Retirement Accounts – Borrow Only if You Must

 In Planning Insights

As a general rule of thumb, we discourage borrowing from retirement accounts. However, there is always that exception to the rule where a short-term cash flow need can be satisfied with these types of funds. Here are some pros and cons:


  • Usually only a very small fee to borrow from 401(k) as opposed to mortgage, home equity loan or personal loan
  • Most loans process quickly
  • Easy source as participant is borrowing from themselves
  • Can typically borrow up to half of the funds that participant has contributed or $50,000, whichever is less


  • Loans are paid back with after tax money and usually over five years. Not only is this double taxing the funds in your 401(k), it is also reducing your take home pay.
  • Must pay interest on the loan amount
  • If participant leaves their employer or is fired, typically only has 60-90 days to repay entire loan or the balance of the loan becomes a taxable distribution and a 10% penalty will be incurred if the participant is younger than 59 ½.
  • Loss of growth of positions that must be sold to make cash for loan available. There are several online calculators that can be used to determine the potential loss, which is helpful in determining how quickly a loan should be repaid and the importance of repaying as quickly as possible.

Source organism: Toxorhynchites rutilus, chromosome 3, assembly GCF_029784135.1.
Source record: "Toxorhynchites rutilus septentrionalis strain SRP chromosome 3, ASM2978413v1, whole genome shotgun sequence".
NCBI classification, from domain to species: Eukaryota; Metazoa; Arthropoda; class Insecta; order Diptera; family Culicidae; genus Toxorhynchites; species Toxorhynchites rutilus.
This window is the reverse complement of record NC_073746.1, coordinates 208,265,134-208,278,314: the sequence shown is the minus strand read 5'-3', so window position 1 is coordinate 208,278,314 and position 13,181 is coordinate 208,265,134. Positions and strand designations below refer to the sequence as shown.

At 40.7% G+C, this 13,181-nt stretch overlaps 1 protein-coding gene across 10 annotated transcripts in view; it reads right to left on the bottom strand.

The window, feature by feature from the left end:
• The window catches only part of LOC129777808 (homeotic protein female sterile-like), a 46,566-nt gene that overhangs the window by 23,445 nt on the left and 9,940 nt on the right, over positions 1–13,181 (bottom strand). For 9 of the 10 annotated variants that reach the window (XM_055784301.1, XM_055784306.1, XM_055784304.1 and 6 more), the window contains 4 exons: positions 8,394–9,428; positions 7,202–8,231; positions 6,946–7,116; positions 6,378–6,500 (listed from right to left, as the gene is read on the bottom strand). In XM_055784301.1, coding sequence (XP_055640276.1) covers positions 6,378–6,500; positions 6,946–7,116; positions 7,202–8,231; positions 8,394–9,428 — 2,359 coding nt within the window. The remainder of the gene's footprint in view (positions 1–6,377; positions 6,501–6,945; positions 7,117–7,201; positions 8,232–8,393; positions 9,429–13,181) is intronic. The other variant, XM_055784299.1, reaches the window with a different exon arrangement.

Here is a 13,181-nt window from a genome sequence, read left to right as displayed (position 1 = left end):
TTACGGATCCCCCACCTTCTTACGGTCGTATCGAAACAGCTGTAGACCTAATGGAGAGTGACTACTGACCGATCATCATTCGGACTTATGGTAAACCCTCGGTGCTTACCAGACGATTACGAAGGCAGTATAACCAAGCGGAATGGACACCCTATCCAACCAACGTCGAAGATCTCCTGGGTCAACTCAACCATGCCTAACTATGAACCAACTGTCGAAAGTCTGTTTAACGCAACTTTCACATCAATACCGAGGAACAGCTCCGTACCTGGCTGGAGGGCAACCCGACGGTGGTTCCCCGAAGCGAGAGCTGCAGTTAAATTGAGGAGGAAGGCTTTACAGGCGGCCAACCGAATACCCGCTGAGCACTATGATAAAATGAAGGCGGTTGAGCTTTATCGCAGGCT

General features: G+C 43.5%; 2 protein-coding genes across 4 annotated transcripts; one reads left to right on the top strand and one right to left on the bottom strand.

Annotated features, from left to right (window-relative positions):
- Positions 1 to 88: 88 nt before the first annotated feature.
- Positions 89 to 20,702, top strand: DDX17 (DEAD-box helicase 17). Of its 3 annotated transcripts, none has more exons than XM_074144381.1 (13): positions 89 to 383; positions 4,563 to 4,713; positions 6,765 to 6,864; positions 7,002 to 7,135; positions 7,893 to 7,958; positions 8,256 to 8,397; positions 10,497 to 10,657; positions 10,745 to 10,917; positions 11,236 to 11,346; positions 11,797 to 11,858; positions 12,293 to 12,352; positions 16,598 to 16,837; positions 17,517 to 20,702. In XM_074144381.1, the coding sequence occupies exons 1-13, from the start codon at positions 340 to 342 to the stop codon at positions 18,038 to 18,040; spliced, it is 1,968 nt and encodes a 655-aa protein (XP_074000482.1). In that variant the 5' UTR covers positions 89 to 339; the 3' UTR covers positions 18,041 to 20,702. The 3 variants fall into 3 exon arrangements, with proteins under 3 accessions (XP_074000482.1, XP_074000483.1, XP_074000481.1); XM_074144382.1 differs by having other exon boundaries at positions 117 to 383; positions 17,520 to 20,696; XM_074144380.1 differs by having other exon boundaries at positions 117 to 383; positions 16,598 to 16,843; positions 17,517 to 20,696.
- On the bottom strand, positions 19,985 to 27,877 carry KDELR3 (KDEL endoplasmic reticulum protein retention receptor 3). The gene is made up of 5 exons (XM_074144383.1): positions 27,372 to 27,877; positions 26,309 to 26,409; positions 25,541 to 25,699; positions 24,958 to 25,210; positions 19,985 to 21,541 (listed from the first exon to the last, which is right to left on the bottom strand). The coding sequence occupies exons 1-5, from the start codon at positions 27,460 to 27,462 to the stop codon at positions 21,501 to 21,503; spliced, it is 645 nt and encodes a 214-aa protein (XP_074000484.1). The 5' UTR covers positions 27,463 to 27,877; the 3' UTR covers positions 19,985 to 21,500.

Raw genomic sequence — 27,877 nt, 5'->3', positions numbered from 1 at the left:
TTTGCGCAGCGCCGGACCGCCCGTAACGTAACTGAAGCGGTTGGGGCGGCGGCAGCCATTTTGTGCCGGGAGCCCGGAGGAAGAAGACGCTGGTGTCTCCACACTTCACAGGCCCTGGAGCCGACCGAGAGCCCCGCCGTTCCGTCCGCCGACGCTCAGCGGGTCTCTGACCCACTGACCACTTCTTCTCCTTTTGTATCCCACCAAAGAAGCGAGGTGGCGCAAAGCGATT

• Once participant realizes how easy it is to borrow from their 401K, it can become a slippery slope of ongoing borrowing. A common thought is that it makes sense to take a loan from retirement funds to pay off debt as the interest rate on the retirement loan is typically lower than the rate on credit cards. Keep in mind that funds in a qualified retirement account are safe from creditors. Oftentimes, once the loan is taken and the credit cards are paid off, the credit cards are then maxed out again – the beginning of the slippery slope and the depletion of funds that are actually safe from creditors.

IRA Accounts: You can only borrow from these accounts once every 12 months, not a calendar year, and the funds must be paid back within 60 days.

Qualified Retirement Plans Such as 401(k) Plans:  Each plan has its own set of rules and not all plans allow for loans. Due to the many cons listed above, we encourage our clients to build emergency funds and only think about using retirement fund loans as a last resort.

These funds can be a source of emergency funds for short-term financial needs or true emergencies such as money owed to the IRS. If you “must” draw the funds for true emergencies, then it might make sense. However, if it is for a “want,” sleep on it for 48 hours to determine how important it is, and try to come up with a savings plan rather than borrowing from a retirement fund.